What dictates the size of the bottle into which we pour our wine--or vinegar? Certainly not deliberate consideration, for then one would have written nothing but stories of from ten to thirty thousand words . . . The whole thing is a puzzle. Why should one have to write a novel when a certain figure, incident or idea takes possession of the imagination; a short story about a second incident or figure; and a tale of medium length around a third? I cannot answer; but I am convinced that he is in luck to whom the unseen hander-out of bottles offers the pint.

--from John Galsworthy

Tuesday, August 02, 2005

Under One's Nose

After much ferrying, I have come to a rest, mind still buzzing... This morning I've been reading Charles Causley's poems and thought I would post something he wrote about finding a subject and about inspiration:

As a small boy, entranced by the written word, I never had the slightest desire to drive a locomotive, pilot an aircraft, captain a ship. The supreme achievement seemed to me to be that of one who had written a book: any kind of book. All through my teenage years I struggled with the short story, the novel, the play, the poem. I was like the man in the story who leapt on his horse and tried to ride off in all directions. Another difficulty lay in finding something to write about. I looked at the circumstance of my small-town rural life and decided, with supreme snobbishness, that it didn't match up to my literary ambitions. Unfailingly, I wrote about worlds I had never known. Poetry--and poetry was becoming my principal interest--was away and somewhere else. Nobody told me that the raw material of poetry, like the raw material of all art, resides quite simply under one's nose. Certainly, this didn't become plain to me until my experience of the Second World War.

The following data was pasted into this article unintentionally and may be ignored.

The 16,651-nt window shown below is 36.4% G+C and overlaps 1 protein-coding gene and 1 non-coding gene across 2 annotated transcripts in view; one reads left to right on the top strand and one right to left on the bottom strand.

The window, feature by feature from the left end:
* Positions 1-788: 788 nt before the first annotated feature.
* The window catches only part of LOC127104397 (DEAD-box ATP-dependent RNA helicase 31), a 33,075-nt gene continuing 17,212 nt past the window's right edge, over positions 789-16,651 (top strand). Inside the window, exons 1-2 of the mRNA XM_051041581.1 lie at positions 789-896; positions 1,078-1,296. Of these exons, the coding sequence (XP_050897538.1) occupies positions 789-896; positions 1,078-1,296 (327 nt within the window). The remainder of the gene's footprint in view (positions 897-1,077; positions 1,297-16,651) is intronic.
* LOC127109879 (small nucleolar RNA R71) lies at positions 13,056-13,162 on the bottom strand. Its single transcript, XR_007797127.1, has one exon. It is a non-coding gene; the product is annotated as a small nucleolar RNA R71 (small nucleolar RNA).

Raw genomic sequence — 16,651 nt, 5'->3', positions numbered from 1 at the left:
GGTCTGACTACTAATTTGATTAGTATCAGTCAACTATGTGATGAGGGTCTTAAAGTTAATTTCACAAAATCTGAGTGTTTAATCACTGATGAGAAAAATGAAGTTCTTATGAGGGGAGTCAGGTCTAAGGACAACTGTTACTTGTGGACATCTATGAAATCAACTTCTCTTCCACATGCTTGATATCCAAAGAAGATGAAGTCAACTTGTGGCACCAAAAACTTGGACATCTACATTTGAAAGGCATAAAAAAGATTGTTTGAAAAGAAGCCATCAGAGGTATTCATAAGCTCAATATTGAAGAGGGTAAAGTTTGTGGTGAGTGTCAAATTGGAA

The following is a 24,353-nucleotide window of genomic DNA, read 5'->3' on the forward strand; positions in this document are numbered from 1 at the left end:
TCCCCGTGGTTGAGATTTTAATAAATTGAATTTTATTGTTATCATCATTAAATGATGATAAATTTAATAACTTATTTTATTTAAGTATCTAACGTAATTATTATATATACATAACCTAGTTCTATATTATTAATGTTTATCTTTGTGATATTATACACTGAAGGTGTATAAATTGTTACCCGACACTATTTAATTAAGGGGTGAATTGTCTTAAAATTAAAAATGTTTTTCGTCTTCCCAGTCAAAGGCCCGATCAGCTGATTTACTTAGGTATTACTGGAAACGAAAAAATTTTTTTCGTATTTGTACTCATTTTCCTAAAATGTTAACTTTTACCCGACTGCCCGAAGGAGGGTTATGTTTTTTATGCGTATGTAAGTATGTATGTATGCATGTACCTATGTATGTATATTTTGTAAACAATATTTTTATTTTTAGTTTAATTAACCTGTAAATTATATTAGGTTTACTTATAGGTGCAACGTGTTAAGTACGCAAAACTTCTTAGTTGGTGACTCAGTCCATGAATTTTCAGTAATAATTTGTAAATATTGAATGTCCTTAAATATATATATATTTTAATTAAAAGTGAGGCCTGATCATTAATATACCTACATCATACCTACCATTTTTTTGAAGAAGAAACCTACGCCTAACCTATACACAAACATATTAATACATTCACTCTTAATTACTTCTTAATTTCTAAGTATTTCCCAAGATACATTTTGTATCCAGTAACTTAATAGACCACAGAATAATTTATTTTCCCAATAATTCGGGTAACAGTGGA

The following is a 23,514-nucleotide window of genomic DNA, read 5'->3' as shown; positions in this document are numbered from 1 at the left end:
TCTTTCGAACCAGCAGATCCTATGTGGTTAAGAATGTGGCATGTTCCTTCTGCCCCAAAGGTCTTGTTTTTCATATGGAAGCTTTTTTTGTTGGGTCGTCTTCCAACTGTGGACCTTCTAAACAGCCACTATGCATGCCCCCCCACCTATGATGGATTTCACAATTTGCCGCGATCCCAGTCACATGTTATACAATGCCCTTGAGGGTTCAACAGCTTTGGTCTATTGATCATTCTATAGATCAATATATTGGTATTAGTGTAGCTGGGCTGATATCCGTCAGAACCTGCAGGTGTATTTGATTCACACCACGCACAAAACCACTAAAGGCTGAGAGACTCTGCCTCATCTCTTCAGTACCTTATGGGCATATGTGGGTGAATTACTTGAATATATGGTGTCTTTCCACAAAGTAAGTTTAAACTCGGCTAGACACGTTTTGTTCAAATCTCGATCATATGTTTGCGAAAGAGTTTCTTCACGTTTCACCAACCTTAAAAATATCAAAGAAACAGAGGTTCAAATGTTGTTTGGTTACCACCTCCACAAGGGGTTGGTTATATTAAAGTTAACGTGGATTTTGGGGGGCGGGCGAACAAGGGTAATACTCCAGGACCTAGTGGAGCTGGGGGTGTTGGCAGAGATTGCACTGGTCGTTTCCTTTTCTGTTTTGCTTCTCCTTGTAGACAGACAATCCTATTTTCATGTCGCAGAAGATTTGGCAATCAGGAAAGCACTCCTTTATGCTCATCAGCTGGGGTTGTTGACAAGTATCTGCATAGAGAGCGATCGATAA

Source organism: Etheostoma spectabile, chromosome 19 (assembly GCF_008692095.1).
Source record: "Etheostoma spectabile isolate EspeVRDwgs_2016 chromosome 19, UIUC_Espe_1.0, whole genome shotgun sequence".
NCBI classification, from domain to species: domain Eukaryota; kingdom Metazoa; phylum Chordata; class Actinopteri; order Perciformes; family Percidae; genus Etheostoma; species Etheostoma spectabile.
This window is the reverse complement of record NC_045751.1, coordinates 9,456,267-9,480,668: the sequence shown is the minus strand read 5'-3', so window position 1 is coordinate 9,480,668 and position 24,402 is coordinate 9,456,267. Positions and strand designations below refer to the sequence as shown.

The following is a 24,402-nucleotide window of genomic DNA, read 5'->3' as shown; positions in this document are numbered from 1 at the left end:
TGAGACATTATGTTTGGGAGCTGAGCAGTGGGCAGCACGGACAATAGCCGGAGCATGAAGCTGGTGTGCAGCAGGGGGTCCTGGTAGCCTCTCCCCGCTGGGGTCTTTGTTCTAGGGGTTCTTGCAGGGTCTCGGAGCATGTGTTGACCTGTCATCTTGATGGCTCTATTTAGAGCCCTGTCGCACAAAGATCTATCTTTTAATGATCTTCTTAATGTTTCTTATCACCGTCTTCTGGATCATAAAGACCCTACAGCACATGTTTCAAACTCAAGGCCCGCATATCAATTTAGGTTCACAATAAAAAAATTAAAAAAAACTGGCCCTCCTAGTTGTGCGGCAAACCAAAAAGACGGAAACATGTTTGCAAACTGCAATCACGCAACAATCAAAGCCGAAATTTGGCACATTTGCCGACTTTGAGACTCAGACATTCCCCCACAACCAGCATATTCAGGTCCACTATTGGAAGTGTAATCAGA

Poets are often asked, in a dauntingly high-flown phrase, how and when they are "inspired." For myself, too often at such moments a deeply superstitious Celt, this is a word best avoided. If you ask me why I write, I would say that I write because I must. It's a compulsion, and--with luck--a means of resolving inner conflict. Poetry, for me, has been a particular form of autobiography. The general theme of one's work becomes self-evident, I think, in its early written stages, but the subjects may be many and various. And there's a certain danger in a too-active search for a subject. In my experience, a subject consciously sought is rarely found. It was Samuel Taylor Coleridge who warned us, wisely, that the writer's greatest danger is impatience. "We must be right by nature, says Coleridge, "so that good thoughts may come before us like free children of God and say, Here we are."

--from "What Gift?," an acceptance speech to the 1990 T. S. Eliot Award of The Ingersoll Foundation. The late Charles Causley, a marvelous writer of ballads and lyrics, was the author of more than thirty books of poetry and prose.

Here's a small poem by Charles Causley to accompany that quote invoking his first understanding that subject was near, an idea that came to him as a sailor in WW II:

CONVOY

Draw the blanket of ocean
Over the frozen face.
He lies, his eyes quarried by glittering fish,
Staring through the green freezing sea-glass
At the Northern Lights.

He is now a child in the land of Christmas:
Watching, amazed, the white tumbling bears
And the diving seal.
The iron wind clangs round the ice-caps,
The five-pointed Dog-star
Burns over the silent sea,

And the three ships
Come sailing in.

* * *

In those stray moments--mowing the lawn, folding the fresh laundry--perhaps we can do a little dreaming about the places and subjects that are near.

See you soon!

--Marly